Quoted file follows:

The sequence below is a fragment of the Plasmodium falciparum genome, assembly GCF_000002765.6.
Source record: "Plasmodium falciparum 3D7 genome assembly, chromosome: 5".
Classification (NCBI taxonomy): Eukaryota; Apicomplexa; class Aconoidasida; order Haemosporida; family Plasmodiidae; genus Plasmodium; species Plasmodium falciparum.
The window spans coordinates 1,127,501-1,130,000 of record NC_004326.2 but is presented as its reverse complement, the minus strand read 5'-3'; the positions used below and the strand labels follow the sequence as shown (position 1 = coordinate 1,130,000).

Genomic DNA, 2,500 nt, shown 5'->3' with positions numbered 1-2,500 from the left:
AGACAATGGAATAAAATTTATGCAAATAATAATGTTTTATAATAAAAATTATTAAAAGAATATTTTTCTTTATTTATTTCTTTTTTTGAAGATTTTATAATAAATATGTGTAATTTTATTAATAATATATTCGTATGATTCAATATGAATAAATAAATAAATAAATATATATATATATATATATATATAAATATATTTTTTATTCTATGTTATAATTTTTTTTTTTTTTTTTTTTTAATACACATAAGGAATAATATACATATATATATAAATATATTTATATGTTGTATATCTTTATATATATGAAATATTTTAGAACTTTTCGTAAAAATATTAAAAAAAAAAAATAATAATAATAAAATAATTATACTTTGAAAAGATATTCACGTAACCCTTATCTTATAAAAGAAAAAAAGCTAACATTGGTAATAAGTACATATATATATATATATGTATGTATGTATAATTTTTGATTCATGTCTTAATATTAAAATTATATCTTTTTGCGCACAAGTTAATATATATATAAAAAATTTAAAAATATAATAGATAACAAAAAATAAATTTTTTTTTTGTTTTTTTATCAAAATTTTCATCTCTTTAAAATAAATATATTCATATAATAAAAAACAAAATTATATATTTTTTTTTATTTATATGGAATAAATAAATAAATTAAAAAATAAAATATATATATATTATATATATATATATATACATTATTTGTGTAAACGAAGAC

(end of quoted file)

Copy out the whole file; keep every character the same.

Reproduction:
The sequence below is a fragment of the Plasmodium falciparum genome, assembly GCF_000002765.6.
Source record: "Plasmodium falciparum 3D7 genome assembly, chromosome: 5".
Classification (NCBI taxonomy): Eukaryota; Apicomplexa; class Aconoidasida; order Haemosporida; family Plasmodiidae; genus Plasmodium; species Plasmodium falciparum.
The window spans coordinates 1,127,501-1,130,000 of record NC_004326.2 but is presented as its reverse complement, the minus strand read 5'-3'; the positions used below and the strand labels follow the sequence as shown (position 1 = coordinate 1,130,000).

Genomic DNA, 2,500 nt, shown 5'->3' with positions numbered 1-2,500 from the left:
AGACAATGGAATAAAATTTATGCAAATAATAATGTTTTATAATAAAAATTATTAAAAGAATATTTTTCTTTATTTATTTCTTTTTTTGAAGATTTTATAATAAATATGTGTAATTTTATTAATAATATATTCGTATGATTCAATATGAATAAATAAATAAATAAATATATATATATATATATATATATAAATATATTTTTTATTCTATGTTATAATTTTTTTTTTTTTTTTTTTTTAATACACATAAGGAATAATATACATATATATATAAATATATTTATATGTTGTATATCTTTATATATATGAAATATTTTAGAACTTTTCGTAAAAATATTAAAAAAAAAAAATAATAATAATAAAATAATTATACTTTGAAAAGATATTCACGTAACCCTTATCTTATAAAAGAAAAAAAGCTAACATTGGTAATAAGTACATATATATATATATATGTATGTATGTATAATTTTTGATTCATGTCTTAATATTAAAATTATATCTTTTTGCGCACAAGTTAATATATATATAAAAAATTTAAAAATATAATAGATAACAAAAAATAAATTTTTTTTTTGTTTTTTTATCAAAATTTTCATCTCTTTAAAATAAATATATTCATATAATAAAAAACAAAATTATATATTTTTTTTTATTTATATGGAATAAATAAATAAATTAAAAAATAAAATATATATATATTATATATATATATATATACATTATTTGTGTAAACGAAGAC